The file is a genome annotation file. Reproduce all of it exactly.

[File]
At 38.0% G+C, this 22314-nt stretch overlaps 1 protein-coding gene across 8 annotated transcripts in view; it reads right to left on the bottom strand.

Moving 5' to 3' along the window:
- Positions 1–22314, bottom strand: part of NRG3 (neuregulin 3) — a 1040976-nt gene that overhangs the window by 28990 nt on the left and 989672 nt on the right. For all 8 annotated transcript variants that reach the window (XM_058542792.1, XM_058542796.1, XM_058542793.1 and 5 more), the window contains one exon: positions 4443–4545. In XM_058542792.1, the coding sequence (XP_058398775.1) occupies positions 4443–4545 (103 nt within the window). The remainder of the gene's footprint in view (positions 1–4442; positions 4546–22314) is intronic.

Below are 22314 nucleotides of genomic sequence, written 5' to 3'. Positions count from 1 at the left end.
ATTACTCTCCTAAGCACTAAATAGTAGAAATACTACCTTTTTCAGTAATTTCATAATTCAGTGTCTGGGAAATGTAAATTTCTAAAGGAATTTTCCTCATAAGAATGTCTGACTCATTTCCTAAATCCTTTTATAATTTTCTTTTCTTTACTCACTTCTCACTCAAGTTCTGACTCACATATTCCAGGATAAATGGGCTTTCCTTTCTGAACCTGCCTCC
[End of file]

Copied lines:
At 38.0% G+C, this 22314-nt stretch overlaps 1 protein-coding gene across 8 annotated transcripts in view; it reads right to left on the bottom strand.

Moving 5' to 3' along the window:
- Positions 1–22314, bottom strand: part of NRG3 (neuregulin 3) — a 1040976-nt gene that overhangs the window by 28990 nt on the left and 989672 nt on the right. For all 8 annotated transcript variants that reach the window (XM_058542792.1, XM_058542796.1, XM_058542793.1 and 5 more), the window contains one exon: positions 4443–4545. In XM_058542792.1, the coding sequence (XP_058398775.1) occupies positions 4443–4545 (103 nt within the window). The remainder of the gene's footprint in view (positions 1–4442; positions 4546–22314) is intronic.

Below are 22314 nucleotides of genomic sequence, written 5' to 3'. Positions count from 1 at the left end.
ATTACTCTCCTAAGCACTAAATAGTAGAAATACTACCTTTTTCAGTAATTTCATAATTCAGTGTCTGGGAAATGTAAATTTCTAAAGGAATTTTCCTCATAAGAATGTCTGACTCATTTCCTAAATCCTTTTATAATTTTCTTTTCTTTACTCACTTCTCACTCAAGTTCTGACTCACATATTCCAGGATAAATGGGCTTTCCTTTCTGAACCTGCCTCC